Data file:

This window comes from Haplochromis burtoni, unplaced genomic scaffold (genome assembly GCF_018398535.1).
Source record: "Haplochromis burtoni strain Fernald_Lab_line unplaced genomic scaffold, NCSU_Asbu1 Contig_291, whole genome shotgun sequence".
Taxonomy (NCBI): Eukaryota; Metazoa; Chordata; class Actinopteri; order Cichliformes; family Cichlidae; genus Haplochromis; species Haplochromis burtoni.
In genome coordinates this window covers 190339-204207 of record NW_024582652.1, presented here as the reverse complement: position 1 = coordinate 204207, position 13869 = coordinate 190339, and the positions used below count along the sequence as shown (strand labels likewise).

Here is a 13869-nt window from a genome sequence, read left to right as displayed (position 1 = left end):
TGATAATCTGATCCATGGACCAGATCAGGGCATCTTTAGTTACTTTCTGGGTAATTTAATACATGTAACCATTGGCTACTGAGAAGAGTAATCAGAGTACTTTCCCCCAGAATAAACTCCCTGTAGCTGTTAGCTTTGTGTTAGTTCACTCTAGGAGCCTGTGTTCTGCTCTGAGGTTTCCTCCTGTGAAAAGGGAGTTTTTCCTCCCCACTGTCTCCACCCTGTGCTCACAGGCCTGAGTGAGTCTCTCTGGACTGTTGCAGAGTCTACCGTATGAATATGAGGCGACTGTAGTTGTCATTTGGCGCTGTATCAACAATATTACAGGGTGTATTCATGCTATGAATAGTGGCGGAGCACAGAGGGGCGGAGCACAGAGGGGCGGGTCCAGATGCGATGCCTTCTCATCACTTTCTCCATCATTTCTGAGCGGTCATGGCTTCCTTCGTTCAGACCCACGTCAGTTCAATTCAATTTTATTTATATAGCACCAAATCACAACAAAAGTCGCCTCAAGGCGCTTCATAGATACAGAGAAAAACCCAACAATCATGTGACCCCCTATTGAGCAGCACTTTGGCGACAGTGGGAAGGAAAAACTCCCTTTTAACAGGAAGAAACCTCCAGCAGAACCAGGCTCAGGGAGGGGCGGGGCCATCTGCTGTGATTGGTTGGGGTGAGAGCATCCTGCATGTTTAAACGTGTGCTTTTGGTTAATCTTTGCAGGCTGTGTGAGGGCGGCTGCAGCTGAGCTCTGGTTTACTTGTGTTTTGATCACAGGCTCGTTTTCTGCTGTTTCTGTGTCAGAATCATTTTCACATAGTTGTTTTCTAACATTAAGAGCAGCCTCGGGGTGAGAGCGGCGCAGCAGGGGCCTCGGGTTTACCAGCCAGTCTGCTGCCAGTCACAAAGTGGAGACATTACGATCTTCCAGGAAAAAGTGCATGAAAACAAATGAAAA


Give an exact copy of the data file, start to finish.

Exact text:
This window comes from Haplochromis burtoni, unplaced genomic scaffold (genome assembly GCF_018398535.1).
Source record: "Haplochromis burtoni strain Fernald_Lab_line unplaced genomic scaffold, NCSU_Asbu1 Contig_291, whole genome shotgun sequence".
Taxonomy (NCBI): Eukaryota; Metazoa; Chordata; class Actinopteri; order Cichliformes; family Cichlidae; genus Haplochromis; species Haplochromis burtoni.
In genome coordinates this window covers 190339-204207 of record NW_024582652.1, presented here as the reverse complement: position 1 = coordinate 204207, position 13869 = coordinate 190339, and the positions used below count along the sequence as shown (strand labels likewise).

Here is a 13869-nt window from a genome sequence, read left to right as displayed (position 1 = left end):
TGATAATCTGATCCATGGACCAGATCAGGGCATCTTTAGTTACTTTCTGGGTAATTTAATACATGTAACCATTGGCTACTGAGAAGAGTAATCAGAGTACTTTCCCCCAGAATAAACTCCCTGTAGCTGTTAGCTTTGTGTTAGTTCACTCTAGGAGCCTGTGTTCTGCTCTGAGGTTTCCTCCTGTGAAAAGGGAGTTTTTCCTCCCCACTGTCTCCACCCTGTGCTCACAGGCCTGAGTGAGTCTCTCTGGACTGTTGCAGAGTCTACCGTATGAATATGAGGCGACTGTAGTTGTCATTTGGCGCTGTATCAACAATATTACAGGGTGTATTCATGCTATGAATAGTGGCGGAGCACAGAGGGGCGGAGCACAGAGGGGCGGGTCCAGATGCGATGCCTTCTCATCACTTTCTCCATCATTTCTGAGCGGTCATGGCTTCCTTCGTTCAGACCCACGTCAGTTCAATTCAATTTTATTTATATAGCACCAAATCACAACAAAAGTCGCCTCAAGGCGCTTCATAGATACAGAGAAAAACCCAACAATCATGTGACCCCCTATTGAGCAGCACTTTGGCGACAGTGGGAAGGAAAAACTCCCTTTTAACAGGAAGAAACCTCCAGCAGAACCAGGCTCAGGGAGGGGCGGGGCCATCTGCTGTGATTGGTTGGGGTGAGAGCATCCTGCATGTTTAAACGTGTGCTTTTGGTTAATCTTTGCAGGCTGTGTGAGGGCGGCTGCAGCTGAGCTCTGGTTTACTTGTGTTTTGATCACAGGCTCGTTTTCTGCTGTTTCTGTGTCAGAATCATTTTCACATAGTTGTTTTCTAACATTAAGAGCAGCCTCGGGGTGAGAGCGGCGCAGCAGGGGCCTCGGGTTTACCAGCCAGTCTGCTGCCAGTCACAAAGTGGAGACATTACGATCTTCCAGGAAAAAGTGCATGAAAACAAATGAAAA